W3C home > Mailing lists > Public > public-html@w3.org > February 2009

Re: HTML is a declarative mark-up language

From: Boris Zbarsky <bzbarsky@MIT.EDU>
Date: Sat, 31 Jan 2009 22:04:16 -0500
Message-ID: <49851130.8050808@mit.edu>
To: Leif Halvard Silli <lhs@malform.no>
CC: HTML WG <public-html@w3.org>

Leif Halvard Silli wrote:
> Boris Zbarsky 2009-01-30 22.49:
>>   <a id="mytable">
>>     <table><tr><td></td></tr></table>
>>   </a>
>>
>> is not valid HTML 4 (or HTML 3.2, for that matter).  <a> is not 
>> allowed to contain <table>. 
> 
> But in HTML 5, the HTML 3.2 practise will be allowed again.

I'm not sure what you mean here. Which "HTML 3.2 practise"?

> The draft allready contains one example of id inside anchor - however, 
> that example also contains a href:

There is no problem with <a id=""> in HTML4.  What there _is_ a problem 
with is a <table> inside <a>.  HTML5 is removing this restriction, by 
the way.

> Today, when we have gotten different ways to highlight that number when 
> you click on the backlink to that footnote-link, there is a purpose on 
> having the id inside the anchor element here. But previously, when the 
> only method to see that a link anchor destination was activated was, 
> that that location moved to the top of the window, the author could just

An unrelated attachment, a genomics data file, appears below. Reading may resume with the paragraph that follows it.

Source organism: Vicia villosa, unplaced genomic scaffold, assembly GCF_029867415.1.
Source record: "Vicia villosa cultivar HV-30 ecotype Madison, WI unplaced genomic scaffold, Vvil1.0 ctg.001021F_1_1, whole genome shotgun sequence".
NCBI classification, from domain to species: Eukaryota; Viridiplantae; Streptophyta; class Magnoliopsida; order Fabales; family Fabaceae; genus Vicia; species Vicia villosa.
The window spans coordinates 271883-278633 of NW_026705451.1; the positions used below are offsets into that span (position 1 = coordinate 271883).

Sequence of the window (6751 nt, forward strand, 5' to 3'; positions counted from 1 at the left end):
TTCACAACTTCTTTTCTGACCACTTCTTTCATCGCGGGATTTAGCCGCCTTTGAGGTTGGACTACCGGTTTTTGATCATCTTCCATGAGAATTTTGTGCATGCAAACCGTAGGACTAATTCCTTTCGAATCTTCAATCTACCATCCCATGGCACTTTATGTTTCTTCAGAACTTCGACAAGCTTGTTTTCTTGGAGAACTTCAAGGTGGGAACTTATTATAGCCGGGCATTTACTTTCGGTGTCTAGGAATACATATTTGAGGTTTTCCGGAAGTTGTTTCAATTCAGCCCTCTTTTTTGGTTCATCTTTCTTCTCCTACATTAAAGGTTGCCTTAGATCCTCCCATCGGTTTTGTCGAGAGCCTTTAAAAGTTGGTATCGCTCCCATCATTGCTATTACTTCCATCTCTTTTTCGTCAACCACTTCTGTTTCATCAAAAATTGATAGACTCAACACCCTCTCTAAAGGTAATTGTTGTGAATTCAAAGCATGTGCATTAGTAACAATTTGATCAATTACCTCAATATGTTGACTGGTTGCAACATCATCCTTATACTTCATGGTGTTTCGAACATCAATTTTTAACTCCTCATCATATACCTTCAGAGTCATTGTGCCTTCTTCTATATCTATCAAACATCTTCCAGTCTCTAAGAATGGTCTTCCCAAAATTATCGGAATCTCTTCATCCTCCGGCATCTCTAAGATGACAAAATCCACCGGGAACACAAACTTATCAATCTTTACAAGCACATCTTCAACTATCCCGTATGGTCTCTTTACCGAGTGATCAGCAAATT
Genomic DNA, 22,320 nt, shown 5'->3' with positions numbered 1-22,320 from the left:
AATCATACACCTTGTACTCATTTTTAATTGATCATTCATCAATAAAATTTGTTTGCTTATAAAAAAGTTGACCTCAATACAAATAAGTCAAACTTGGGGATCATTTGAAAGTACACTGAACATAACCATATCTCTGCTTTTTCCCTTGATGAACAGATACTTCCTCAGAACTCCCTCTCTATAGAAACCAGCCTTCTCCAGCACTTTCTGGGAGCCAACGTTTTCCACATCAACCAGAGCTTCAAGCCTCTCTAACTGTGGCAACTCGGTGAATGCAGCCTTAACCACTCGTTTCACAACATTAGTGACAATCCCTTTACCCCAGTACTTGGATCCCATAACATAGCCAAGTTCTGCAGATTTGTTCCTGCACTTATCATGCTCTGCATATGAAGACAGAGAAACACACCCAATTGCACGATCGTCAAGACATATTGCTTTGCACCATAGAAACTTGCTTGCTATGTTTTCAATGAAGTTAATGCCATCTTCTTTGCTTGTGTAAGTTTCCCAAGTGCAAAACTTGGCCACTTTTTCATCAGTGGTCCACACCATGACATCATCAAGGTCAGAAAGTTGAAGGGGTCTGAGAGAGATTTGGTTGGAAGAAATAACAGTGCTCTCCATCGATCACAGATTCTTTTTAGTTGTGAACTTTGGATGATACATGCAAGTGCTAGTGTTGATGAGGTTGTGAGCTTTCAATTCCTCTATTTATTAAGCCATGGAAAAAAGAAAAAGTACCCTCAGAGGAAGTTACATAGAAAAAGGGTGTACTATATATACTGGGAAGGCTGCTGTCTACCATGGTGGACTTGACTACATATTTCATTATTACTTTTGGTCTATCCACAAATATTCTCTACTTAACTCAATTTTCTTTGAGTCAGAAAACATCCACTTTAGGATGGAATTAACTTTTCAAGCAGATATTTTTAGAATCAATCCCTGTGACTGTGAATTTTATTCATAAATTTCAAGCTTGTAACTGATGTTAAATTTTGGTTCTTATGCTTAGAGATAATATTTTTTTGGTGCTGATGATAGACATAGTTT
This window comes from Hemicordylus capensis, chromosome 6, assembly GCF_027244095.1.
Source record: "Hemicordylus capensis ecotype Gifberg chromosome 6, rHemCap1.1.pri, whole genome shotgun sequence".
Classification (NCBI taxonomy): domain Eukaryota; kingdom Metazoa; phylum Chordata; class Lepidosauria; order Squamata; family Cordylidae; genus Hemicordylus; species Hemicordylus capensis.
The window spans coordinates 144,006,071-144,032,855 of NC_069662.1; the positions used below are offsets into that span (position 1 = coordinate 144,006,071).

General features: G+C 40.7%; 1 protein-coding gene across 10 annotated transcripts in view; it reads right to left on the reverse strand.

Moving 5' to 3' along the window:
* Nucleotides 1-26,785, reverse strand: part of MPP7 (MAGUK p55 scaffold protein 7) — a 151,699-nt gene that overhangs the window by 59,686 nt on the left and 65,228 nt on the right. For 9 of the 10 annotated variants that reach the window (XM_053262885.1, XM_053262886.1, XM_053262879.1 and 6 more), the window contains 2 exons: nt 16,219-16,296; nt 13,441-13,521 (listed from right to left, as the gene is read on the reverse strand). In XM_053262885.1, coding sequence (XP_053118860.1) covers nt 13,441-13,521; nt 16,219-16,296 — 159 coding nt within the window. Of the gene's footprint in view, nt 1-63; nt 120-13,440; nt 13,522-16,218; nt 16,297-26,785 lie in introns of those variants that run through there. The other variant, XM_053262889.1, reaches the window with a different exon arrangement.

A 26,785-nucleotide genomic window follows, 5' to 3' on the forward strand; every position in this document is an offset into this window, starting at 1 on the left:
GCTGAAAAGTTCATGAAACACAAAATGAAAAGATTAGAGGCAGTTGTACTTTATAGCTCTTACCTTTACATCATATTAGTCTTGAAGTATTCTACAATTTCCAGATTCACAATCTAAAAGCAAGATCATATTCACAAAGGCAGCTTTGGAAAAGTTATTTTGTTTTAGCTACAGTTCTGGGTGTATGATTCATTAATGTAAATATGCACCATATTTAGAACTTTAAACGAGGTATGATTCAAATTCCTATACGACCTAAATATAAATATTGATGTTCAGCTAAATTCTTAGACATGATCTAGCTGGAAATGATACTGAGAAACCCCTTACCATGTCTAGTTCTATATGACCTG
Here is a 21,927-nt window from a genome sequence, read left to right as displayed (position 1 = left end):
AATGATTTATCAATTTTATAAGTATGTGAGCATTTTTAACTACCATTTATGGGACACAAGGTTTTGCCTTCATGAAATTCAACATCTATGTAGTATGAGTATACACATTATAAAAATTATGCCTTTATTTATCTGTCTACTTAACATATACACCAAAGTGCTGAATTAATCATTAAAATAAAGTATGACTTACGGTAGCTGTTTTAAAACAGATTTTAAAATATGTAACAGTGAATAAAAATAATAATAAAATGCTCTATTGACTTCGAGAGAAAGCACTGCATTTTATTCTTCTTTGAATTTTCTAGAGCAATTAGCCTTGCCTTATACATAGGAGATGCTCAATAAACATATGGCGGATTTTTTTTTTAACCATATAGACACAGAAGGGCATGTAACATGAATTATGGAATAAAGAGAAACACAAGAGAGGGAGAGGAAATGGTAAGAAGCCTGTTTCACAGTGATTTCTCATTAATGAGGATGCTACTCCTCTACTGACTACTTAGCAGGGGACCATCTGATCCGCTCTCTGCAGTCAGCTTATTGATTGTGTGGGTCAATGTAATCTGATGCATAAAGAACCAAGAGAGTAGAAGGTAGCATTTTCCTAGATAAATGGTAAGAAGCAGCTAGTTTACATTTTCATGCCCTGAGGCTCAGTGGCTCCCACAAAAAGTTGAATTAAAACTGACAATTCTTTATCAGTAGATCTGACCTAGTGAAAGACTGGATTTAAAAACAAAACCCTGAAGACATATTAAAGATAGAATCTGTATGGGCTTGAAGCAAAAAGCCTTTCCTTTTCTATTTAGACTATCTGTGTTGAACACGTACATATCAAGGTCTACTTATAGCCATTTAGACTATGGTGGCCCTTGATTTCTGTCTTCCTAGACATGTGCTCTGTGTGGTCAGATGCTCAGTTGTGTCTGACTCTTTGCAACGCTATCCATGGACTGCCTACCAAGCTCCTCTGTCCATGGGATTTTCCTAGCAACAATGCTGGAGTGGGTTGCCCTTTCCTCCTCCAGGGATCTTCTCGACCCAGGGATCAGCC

> as well have placed the id in the <dd> element - in fact, that might be 
> better for a sighted user.

I would argue it's still better, if the backlink is to the definition as 
a whole.  But see below.

> While for a screen reader user it may be better go back to exactly the 
> place where they were before they clicked - namely to the link. And also 
> for sighted users, if the footnote was in the middle of a paragraph, 
> this wouild certainly be preferred.

If the point is to go back to the footnote link itself (e.g. for a user 
who's pointed directly to the footnote from elsewhere and wants to see 
the context in which it was referenced in this document, absolutely agreed.

-Boris
Received on Sunday, 1 February 2009 03:05:04 UTC

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